But the lack of clear-cut roles and stars might also play right into Smart's hands. One extremely talented guard and a bevy of capable-but-not-particularly-assertive role players is about all one can ask for as a new, defensive-minded coach hoping to completely alter a team's playing style.
Pressure defense was clearly the biggest thing lacking from last year's Longhorns. They ranked fifth-to-last in the nation in steal percentage in 2014-15—a category in which VCU has ranked in the top three for four consecutive seasons.
Maybe don't expect Texas to immediately become a defensive juggernaut, but definitely don't expect to see this team at the bottom of the turnover percentage heap, either. They may not be allowed to call it "Havoc," but the Longhorns will play with the type of defensive intensity that allowed Smart to win at least 26 games in six consecutive seasons.
5. West Virginia Mountaineers
2014-15 Season: 25-10 overall, 11-7 in Big 12 (Tied for fourth place)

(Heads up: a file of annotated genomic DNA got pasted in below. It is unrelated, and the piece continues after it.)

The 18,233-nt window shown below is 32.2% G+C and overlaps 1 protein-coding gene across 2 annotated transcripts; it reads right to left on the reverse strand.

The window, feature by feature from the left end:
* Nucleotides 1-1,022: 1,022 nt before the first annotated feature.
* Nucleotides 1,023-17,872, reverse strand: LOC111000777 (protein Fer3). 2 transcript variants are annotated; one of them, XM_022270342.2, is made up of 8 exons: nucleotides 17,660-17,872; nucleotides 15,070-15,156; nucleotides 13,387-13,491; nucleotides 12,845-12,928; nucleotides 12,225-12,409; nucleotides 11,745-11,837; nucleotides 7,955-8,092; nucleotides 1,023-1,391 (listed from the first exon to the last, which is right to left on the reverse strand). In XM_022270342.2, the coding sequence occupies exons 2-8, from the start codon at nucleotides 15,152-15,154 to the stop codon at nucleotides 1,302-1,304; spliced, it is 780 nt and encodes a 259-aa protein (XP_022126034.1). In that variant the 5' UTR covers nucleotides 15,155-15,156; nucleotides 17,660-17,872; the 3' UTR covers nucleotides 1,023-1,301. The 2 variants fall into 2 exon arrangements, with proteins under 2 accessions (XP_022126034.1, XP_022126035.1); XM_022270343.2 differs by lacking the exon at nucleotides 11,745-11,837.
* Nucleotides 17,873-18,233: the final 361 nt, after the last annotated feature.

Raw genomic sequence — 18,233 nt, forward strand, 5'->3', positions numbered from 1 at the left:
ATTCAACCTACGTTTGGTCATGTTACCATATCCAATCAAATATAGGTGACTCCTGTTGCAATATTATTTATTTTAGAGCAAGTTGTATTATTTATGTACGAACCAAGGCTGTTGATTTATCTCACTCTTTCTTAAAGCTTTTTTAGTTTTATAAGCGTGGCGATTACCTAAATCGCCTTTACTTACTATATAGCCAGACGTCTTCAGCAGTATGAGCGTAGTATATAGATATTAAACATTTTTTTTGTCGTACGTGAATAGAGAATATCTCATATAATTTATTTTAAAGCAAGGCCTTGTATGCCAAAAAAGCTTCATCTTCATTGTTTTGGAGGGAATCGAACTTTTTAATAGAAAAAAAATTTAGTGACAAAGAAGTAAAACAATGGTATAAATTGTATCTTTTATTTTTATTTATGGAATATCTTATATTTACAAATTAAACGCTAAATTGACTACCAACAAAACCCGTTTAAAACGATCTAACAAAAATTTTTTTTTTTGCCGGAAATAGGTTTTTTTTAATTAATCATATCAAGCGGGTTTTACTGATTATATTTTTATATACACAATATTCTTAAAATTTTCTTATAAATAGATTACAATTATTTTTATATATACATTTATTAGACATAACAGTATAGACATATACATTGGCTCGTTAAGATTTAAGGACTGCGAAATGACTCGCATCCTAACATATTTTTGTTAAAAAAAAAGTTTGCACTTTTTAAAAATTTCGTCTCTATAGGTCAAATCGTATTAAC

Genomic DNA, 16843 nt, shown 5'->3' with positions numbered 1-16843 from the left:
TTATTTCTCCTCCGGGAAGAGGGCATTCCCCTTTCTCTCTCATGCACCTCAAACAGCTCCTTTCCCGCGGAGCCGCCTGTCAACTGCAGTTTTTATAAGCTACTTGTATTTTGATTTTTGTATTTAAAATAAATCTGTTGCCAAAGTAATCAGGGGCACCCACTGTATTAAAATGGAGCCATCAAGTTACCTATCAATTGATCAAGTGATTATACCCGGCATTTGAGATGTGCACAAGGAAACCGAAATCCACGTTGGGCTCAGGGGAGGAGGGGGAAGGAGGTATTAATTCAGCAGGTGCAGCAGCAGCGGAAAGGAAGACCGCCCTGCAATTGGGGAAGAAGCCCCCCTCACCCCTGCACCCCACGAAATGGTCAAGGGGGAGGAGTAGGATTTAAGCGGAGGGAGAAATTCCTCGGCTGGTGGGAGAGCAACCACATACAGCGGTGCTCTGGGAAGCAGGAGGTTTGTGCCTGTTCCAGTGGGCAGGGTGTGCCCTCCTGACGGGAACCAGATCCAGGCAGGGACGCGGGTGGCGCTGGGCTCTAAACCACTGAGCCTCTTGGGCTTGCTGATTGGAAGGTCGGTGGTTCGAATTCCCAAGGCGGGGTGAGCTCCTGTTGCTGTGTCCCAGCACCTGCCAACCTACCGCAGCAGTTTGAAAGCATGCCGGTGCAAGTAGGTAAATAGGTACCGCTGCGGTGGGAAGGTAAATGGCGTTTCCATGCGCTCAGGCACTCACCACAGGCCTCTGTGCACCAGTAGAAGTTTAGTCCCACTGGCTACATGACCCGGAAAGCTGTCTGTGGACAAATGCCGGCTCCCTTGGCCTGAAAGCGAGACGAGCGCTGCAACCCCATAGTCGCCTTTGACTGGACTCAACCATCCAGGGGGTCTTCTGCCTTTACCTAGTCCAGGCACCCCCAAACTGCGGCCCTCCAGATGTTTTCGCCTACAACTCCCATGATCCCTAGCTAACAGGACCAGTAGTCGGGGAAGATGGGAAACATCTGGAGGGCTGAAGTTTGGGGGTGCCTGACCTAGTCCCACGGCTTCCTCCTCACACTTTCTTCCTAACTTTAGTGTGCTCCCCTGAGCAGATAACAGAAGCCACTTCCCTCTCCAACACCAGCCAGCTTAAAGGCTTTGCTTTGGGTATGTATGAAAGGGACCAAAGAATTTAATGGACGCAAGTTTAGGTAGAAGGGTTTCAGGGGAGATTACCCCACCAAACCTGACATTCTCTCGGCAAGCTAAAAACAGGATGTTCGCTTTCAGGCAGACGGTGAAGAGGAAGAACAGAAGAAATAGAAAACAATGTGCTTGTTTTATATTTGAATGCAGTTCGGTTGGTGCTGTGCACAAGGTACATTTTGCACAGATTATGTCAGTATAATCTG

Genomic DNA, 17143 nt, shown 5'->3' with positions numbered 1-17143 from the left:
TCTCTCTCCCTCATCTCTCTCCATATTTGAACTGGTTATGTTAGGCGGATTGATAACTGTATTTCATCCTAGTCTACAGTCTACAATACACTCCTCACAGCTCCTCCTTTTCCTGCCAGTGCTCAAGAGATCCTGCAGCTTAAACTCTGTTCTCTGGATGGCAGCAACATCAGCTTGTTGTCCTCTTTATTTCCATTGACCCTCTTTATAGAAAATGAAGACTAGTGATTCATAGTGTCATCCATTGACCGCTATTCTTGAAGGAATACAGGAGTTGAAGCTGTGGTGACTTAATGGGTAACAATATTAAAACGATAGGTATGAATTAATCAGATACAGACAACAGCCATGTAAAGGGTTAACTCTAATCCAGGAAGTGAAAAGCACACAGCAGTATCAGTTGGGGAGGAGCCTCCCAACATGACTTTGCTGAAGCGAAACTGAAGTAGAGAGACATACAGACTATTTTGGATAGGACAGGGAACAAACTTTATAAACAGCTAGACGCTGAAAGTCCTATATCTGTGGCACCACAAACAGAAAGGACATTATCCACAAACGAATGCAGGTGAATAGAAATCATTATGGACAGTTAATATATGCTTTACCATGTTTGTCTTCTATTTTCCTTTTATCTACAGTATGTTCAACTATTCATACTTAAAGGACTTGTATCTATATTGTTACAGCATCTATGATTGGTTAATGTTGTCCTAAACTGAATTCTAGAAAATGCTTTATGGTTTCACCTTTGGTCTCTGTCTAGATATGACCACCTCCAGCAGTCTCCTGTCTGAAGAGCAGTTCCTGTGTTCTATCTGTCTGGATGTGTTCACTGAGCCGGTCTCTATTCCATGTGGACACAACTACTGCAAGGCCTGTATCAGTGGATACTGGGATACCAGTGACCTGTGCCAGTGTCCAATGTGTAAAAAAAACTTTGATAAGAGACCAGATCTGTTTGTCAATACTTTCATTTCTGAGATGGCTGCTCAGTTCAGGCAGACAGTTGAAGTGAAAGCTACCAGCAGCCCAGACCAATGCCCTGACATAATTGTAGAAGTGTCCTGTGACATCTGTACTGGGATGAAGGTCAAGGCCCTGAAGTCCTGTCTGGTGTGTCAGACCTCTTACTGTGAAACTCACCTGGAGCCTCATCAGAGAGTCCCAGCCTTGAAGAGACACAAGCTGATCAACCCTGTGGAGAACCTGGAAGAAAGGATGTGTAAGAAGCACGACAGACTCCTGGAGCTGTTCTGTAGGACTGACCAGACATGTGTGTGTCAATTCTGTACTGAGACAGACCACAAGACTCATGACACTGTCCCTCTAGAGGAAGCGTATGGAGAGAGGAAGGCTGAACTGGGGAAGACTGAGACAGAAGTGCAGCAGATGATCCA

Key Players Lost: Juwan Staten (14.2 PPG; graduated), Gary Browne (7.0 PPG; graduated)
Key Players Added: Esa Ahmad (4-star freshman), Teyvon Myers (JUCO transfer), TyQuane Goard (Marshall transfer)
Projected Starters: Jevon Carter, Daxter Miles, Myers, Jonathan Holton, Devin Williams
Top Three Reserves: Jaysean Paige, Nathan Adrian, Elijah Macon
In each conference thus far in this series, there has been one team for which the more I look, the more I like. In the Big Ten, it was Purdue. Oregon and South Carolina were those teams in the Pac-12 and SEC, respectively. And the Big 12 team that just keeps growing on me is West Virginia.